Why pay for a home inspection?

While some issues are clearly visible to the untrained eye, many are not. A leaky roof, faulty wiring, or defective pipes are potentially expensive repairs that require the attention of a trained professional. The cost of the inspection is quite small compared to the cost of replacing the branch wiring in a home or re-roofing. When buying a home, it is important to know what you are paying for and what condition the home's systems are in. A home inspection is part of a practical and well-informed real estate purchase.

 

Why do some inspectors cost more than others?

Inspection fees can vary widely among inspectors. While hiring the cheapest inspector may save you money initially, it may cost you much more in the long run. Experience, association memberships, training and certification, modern reporting software, and specialized inspection tools all have an associated cost, and this is often reflected in the cost of the inspection. It is wise to look into the credentials of the inspector you are hiring. If possible, ask if they are certified to perform supplemental inspections (radon monitoring, thermal imaging, wood destroying organism inspections, etc). Put simply, you get what you pay for.

 

How long does an inspection take?

The duration of an inspection depends largely on the size, age, and condition of the home, but typically an inspection will last around 3 hours.

 

When will I receive my inspection report?

The inspection report will be issued within 24 hours of the completion of the inspection. At Caliper Home Inspections, we believe that it is to everyone's benefit for the inspector to take some time away from the property to carefully review the inspection findings. An inspection report issued on-site at the end of the inspection may be convenient, but it may also be rushed and lacking detail or insight.

 

Who gets a copy of the inspection report?

The individual who hired and paid the inspector is the only person who will receive a copy of the report. The inspector will not share the report with any third party without a written request from the client.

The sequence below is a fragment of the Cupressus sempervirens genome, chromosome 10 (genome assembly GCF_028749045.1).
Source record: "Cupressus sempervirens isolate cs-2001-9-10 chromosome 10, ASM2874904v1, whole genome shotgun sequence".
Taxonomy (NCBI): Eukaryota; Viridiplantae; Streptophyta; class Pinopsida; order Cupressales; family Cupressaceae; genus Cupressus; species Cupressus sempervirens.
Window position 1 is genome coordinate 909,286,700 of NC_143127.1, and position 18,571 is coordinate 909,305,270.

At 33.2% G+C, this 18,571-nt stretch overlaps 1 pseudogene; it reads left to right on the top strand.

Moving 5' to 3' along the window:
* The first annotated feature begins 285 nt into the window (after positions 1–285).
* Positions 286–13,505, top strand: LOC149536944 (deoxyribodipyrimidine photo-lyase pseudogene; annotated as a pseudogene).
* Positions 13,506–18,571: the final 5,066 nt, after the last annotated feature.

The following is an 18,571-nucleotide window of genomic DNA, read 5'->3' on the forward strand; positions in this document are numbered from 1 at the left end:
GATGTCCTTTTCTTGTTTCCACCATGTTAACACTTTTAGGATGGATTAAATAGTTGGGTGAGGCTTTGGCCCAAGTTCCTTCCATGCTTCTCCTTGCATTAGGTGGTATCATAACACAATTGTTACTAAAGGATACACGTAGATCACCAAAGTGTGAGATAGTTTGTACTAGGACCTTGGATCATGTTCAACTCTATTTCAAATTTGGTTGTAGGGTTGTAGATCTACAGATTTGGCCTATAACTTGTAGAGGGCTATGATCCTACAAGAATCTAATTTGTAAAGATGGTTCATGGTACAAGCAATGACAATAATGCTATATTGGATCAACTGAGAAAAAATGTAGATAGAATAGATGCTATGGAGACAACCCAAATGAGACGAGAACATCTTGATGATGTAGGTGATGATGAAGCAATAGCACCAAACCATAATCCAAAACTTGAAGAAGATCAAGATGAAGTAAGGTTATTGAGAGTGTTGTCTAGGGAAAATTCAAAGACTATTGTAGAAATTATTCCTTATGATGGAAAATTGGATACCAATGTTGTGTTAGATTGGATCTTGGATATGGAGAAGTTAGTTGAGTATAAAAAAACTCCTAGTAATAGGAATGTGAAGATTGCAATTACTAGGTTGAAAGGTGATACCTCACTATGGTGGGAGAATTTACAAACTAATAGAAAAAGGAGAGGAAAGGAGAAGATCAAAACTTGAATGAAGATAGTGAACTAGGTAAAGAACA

Should I attend the inspection?

You are not required to attend the inspection, but doing so is recommended. You will be better able to gauge the condition of the home and its systems if you are there with the inspector to ask questions and see the inspection taking place.

 

Can a house fail a home inspection?

No. A home inspection is not a code inspection and there is no pass or fail. The purpose of the inspection is to bring attention to defects in the home and its systems that need to be considered, repaired and/or negotiated with the seller.

 

When do I call a home inspector?

Inspectors are often booked several days or even weeks in advance. It is wise to book your inspection as soon as you know that your offer has been accepted. Knowing the issues with a home early in the inspection period will give you time to negotiate and find common ground with the seller.

 

What do I do if issues are found in the house?

All houses have flaws. Knowing what those flaws are, how serious they are, and how expensive they might to be fix is important information when buying a home. This information can be used to negotiate a new price, to negotiate repairs before closing, or to help determine if you want to go through with the purchase at all.

 

Can I do the inspection myself?

This is not recommended. Aside from training, technical tools, and experience, an inspector represents an impartial third party without an emotional or financial investment in the property. Hiring an inspector will help you get an expert and objective opinion as to the true condition of the home.